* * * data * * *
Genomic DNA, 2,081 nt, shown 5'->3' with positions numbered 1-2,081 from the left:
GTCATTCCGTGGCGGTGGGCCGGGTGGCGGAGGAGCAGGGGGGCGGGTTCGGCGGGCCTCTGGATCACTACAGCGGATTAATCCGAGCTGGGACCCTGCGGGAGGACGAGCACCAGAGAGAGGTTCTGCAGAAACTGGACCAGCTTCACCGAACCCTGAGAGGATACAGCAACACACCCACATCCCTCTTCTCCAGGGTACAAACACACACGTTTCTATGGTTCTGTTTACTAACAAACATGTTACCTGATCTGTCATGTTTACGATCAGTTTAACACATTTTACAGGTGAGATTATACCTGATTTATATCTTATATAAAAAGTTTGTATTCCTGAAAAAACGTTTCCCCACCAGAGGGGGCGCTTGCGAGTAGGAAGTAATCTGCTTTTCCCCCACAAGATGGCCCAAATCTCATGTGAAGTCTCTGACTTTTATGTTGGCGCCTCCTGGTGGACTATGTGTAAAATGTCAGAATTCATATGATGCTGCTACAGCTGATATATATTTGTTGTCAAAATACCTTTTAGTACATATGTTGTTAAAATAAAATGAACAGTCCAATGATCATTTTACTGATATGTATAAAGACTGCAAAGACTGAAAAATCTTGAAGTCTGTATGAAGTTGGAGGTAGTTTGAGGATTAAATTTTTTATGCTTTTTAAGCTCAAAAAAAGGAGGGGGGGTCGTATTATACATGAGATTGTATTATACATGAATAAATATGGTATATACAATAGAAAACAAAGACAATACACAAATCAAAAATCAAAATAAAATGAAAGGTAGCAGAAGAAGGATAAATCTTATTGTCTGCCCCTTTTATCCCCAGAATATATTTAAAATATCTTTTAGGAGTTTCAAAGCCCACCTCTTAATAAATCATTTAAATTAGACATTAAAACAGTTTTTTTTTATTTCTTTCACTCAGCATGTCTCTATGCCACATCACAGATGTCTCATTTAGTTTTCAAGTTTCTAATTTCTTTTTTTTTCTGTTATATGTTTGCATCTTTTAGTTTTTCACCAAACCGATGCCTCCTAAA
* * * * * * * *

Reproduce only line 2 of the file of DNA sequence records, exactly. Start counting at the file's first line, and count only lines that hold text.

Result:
GTCATTCCGTGGCGGTGGGCCGGGTGGCGGAGGAGCAGGGGGGCGGGTTCGGCGGGCCTCTGGATCACTACAGCGGATTAATCCGAGCTGGGACCCTGCGGGAGGACGAGCACCAGAGAGAGGTTCTGCAGAAACTGGACCAGCTTCACCGAACCCTGAGAGGATACAGCAACACACCCACATCCCTCTTCTCCAGGGTACAAACACACACGTTTCTATGGTTCTGTTTACTAACAAACATGTTACCTGATCTGTCATGTTTACGATCAGTTTAACACATTTTACAGGTGAGATTATACCTGATTTATATCTTATATAAAAAGTTTGTATTCCTGAAAAAACGTTTCCCCACCAGAGGGGGCGCTTGCGAGTAGGAAGTAATCTGCTTTTCCCCCACAAGATGGCCCAAATCTCATGTGAAGTCTCTGACTTTTATGTTGGCGCCTCCTGGTGGACTATGTGTAAAATGTCAGAATTCATATGATGCTGCTACAGCTGATATATATTTGTTGTCAAAATACCTTTTAGTACATATGTTGTTAAAATAAAATGAACAGTCCAATGATCATTTTACTGATATGTATAAAGACTGCAAAGACTGAAAAATCTTGAAGTCTGTATGAAGTTGGAGGTAGTTTGAGGATTAAATTTTTTATGCTTTTTAAGCTCAAAAAAAGGAGGGGGGGTCGTATTATACATGAGATTGTATTATACATGAATAAATATGGTATATACAATAGAAAACAAAGACAATACACAAATCAAAAATCAAAATAAAATGAAAGGTAGCAGAAGAAGGATAAATCTTATTGTCTGCCCCTTTTATCCCCAGAATATATTTAAAATATCTTTTAGGAGTTTCAAAGCCCACCTCTTAATAAATCATTTAAATTAGACATTAAAACAGTTTTTTTTTATTTCTTTCACTCAGCATGTCTCTATGCCACATCACAGATGTCTCATTTAGTTTTCAAGTTTCTAATTTCTTTTTTTTTCTGTTATATGTTTGCATCTTTTAGTTTTTCACCAAACCGATGCCTCCTAAA